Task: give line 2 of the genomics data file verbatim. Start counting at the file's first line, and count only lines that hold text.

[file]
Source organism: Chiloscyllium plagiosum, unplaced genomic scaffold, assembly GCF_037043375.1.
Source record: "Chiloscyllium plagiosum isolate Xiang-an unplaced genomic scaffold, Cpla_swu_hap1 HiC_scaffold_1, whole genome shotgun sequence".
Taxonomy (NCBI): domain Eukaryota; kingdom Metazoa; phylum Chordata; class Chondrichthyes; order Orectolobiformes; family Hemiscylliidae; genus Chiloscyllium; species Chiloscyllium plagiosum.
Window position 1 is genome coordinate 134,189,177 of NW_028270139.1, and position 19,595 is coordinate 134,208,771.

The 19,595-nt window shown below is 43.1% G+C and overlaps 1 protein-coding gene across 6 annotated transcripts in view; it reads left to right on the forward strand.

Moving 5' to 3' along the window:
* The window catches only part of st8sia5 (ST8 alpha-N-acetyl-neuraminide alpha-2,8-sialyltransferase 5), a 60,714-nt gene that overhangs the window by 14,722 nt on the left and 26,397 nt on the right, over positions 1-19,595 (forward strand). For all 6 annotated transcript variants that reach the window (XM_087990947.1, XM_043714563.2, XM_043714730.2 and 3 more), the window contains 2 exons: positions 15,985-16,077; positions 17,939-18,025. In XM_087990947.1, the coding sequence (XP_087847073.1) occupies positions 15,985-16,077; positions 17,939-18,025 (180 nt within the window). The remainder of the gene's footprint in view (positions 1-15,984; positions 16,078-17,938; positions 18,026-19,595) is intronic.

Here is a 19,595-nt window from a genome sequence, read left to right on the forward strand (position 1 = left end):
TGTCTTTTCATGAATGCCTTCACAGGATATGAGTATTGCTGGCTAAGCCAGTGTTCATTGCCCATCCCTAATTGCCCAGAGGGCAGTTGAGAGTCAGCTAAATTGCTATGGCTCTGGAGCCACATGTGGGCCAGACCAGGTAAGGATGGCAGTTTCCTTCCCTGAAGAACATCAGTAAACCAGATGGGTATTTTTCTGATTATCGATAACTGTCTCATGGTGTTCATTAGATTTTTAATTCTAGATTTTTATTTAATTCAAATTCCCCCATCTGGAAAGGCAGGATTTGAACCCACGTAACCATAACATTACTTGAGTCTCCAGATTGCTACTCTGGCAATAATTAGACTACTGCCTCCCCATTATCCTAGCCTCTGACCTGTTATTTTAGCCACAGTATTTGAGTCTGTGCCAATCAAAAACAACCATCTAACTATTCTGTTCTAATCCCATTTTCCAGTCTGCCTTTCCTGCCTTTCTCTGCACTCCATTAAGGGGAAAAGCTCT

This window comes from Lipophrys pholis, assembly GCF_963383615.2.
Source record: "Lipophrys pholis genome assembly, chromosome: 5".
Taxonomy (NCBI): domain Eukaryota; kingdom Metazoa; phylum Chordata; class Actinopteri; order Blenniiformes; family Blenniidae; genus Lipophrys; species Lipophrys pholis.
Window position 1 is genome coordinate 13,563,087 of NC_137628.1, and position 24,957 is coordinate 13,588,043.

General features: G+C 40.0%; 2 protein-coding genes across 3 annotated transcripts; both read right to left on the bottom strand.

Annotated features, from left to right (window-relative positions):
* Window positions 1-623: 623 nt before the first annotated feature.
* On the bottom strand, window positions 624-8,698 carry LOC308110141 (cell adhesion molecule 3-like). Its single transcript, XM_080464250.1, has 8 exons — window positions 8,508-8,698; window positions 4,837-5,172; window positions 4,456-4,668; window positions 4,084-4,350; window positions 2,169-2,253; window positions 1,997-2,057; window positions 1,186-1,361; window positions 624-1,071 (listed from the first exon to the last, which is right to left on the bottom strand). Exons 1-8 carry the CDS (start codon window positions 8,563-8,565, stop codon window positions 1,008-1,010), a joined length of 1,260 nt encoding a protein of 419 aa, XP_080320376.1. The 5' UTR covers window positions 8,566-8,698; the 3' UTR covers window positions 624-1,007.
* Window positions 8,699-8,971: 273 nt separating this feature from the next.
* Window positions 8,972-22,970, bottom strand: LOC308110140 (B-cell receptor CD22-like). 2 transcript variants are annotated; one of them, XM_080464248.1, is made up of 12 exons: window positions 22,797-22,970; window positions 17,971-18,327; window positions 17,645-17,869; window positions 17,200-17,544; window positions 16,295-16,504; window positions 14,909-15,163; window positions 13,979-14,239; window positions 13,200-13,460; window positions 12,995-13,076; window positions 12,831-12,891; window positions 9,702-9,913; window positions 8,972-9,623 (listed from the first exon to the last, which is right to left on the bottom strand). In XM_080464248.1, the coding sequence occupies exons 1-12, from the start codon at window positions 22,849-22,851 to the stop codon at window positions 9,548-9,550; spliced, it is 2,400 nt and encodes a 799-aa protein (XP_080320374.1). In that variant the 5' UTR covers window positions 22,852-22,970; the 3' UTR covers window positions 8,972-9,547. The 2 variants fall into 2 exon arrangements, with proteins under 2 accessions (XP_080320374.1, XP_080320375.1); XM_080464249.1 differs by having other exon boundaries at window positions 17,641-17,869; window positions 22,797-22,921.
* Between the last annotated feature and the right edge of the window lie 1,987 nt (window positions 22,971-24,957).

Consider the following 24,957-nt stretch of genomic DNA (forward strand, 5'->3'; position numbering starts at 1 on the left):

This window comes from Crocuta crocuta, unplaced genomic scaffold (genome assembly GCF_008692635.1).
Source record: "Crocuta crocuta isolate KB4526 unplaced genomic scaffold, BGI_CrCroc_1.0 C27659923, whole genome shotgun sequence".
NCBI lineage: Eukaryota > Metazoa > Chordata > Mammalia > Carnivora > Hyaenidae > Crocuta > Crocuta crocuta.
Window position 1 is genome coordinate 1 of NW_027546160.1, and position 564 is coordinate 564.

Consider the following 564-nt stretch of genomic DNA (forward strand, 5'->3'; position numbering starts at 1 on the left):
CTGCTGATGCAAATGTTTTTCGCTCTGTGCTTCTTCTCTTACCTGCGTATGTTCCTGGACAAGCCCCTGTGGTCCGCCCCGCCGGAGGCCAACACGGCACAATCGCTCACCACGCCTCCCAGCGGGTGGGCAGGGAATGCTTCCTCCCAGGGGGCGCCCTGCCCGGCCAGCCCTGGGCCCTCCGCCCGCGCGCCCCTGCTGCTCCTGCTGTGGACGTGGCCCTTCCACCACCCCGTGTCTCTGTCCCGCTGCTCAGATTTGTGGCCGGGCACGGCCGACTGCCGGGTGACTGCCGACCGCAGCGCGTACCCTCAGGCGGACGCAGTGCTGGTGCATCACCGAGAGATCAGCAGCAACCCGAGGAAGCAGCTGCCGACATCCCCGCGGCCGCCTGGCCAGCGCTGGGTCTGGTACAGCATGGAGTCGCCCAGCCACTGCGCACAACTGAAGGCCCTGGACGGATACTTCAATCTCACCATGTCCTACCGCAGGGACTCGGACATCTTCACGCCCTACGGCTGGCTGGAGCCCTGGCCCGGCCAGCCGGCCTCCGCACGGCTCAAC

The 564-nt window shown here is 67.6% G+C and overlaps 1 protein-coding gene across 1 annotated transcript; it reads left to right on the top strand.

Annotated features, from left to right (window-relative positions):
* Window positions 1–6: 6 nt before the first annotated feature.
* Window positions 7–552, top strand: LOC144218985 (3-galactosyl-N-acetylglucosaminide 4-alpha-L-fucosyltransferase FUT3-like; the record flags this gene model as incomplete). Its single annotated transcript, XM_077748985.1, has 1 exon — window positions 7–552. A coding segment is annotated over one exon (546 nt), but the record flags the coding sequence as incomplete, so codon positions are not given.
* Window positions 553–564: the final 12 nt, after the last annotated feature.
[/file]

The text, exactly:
Source record: "Chiloscyllium plagiosum isolate Xiang-an unplaced genomic scaffold, Cpla_swu_hap1 HiC_scaffold_1, whole genome shotgun sequence".